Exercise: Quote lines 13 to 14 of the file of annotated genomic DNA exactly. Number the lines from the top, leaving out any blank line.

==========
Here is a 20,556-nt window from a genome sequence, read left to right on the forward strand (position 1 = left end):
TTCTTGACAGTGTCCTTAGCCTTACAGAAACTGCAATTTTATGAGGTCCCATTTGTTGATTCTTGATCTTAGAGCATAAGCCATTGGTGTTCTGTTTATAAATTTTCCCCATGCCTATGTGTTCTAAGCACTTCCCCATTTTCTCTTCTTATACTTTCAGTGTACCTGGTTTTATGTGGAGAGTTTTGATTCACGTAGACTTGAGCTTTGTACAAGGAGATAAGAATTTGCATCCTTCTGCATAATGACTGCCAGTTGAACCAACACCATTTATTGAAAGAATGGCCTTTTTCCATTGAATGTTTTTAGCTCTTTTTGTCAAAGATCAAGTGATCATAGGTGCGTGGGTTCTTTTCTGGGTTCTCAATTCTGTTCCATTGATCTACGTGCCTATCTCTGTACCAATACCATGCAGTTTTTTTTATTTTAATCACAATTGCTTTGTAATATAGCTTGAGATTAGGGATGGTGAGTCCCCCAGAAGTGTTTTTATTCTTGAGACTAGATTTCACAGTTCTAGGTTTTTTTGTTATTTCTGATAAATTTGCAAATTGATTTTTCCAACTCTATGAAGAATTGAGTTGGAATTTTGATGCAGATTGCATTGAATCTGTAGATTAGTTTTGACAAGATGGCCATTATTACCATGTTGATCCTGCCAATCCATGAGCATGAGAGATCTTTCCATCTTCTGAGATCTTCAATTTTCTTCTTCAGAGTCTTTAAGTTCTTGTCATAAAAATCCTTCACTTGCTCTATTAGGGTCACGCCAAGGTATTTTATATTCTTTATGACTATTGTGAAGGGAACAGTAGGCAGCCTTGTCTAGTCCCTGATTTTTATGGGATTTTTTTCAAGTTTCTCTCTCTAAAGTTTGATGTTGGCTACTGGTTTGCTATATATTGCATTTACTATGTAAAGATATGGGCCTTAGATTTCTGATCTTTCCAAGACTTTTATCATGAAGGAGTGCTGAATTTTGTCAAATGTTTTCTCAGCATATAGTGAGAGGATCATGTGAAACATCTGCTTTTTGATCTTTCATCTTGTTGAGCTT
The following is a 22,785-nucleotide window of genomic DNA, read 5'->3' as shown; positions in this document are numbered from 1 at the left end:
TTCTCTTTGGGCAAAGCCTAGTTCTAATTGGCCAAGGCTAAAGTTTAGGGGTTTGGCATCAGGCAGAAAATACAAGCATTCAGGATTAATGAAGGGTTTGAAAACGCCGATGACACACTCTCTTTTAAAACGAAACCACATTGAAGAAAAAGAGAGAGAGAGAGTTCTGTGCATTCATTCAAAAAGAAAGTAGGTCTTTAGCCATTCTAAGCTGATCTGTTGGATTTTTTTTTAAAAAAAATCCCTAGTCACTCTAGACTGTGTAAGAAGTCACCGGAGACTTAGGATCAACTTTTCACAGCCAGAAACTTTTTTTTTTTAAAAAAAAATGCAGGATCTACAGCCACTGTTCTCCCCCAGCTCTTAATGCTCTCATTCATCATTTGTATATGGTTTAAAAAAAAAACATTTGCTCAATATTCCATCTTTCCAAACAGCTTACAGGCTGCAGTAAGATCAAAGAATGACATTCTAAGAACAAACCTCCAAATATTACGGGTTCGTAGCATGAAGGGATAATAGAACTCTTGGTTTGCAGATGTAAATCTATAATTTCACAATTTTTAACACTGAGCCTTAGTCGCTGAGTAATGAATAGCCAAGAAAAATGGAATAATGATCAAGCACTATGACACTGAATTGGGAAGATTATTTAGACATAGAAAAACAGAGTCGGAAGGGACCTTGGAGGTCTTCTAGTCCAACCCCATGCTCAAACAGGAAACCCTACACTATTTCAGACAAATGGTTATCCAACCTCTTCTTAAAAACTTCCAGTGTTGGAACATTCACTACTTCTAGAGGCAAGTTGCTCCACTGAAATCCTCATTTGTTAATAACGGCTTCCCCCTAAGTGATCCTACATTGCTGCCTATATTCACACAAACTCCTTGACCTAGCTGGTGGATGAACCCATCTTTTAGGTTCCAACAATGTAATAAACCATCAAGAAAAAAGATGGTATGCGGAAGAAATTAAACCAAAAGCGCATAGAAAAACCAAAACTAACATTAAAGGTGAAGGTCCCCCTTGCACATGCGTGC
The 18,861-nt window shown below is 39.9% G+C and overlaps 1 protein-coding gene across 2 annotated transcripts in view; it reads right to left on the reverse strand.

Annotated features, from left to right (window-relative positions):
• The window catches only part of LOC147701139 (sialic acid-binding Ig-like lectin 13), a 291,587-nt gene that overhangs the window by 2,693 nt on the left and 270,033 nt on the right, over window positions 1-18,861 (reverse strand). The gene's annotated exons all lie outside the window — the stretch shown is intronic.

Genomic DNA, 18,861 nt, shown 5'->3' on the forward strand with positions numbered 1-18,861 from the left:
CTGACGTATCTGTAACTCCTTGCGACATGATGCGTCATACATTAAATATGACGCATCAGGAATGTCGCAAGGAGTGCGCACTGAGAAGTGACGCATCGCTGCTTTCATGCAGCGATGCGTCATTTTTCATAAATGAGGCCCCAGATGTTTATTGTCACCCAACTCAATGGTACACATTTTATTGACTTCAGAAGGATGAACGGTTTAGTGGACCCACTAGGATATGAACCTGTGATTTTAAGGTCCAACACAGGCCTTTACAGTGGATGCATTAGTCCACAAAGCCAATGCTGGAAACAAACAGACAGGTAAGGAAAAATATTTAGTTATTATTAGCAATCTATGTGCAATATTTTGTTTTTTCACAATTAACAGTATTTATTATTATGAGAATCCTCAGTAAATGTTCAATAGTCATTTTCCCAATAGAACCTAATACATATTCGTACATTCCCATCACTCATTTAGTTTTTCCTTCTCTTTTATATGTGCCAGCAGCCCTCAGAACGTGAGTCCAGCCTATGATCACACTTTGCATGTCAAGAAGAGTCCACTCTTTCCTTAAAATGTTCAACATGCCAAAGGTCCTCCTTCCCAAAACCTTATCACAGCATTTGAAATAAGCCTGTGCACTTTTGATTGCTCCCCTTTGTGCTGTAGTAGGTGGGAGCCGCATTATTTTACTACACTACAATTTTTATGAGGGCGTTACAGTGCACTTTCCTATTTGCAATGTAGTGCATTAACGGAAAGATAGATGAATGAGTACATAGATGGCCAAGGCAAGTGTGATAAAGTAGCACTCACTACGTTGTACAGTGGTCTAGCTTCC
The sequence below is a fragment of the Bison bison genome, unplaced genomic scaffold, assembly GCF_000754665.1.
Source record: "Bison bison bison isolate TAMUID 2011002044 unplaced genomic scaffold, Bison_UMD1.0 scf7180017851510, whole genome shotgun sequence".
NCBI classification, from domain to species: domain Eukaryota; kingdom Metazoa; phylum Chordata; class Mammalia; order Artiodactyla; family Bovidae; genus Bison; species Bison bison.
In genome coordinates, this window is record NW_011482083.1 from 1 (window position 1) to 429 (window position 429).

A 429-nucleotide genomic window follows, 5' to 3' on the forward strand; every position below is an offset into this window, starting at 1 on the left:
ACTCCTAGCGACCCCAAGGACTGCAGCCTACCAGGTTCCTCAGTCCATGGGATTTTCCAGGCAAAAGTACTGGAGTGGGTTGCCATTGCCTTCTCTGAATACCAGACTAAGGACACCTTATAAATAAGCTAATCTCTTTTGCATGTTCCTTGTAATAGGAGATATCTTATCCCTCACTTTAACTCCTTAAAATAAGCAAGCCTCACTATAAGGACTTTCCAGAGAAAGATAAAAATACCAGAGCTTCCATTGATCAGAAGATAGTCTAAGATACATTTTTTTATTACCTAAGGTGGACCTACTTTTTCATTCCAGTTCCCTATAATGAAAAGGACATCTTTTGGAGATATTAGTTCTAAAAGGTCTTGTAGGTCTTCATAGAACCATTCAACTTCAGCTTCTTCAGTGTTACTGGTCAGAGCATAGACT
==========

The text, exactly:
In genome coordinates, this window is record NW_011482083.1 from 1 (window position 1) to 429 (window position 429).

A 429-nucleotide genomic window follows, 5' to 3' on the forward strand; every position below is an offset into this window, starting at 1 on the left: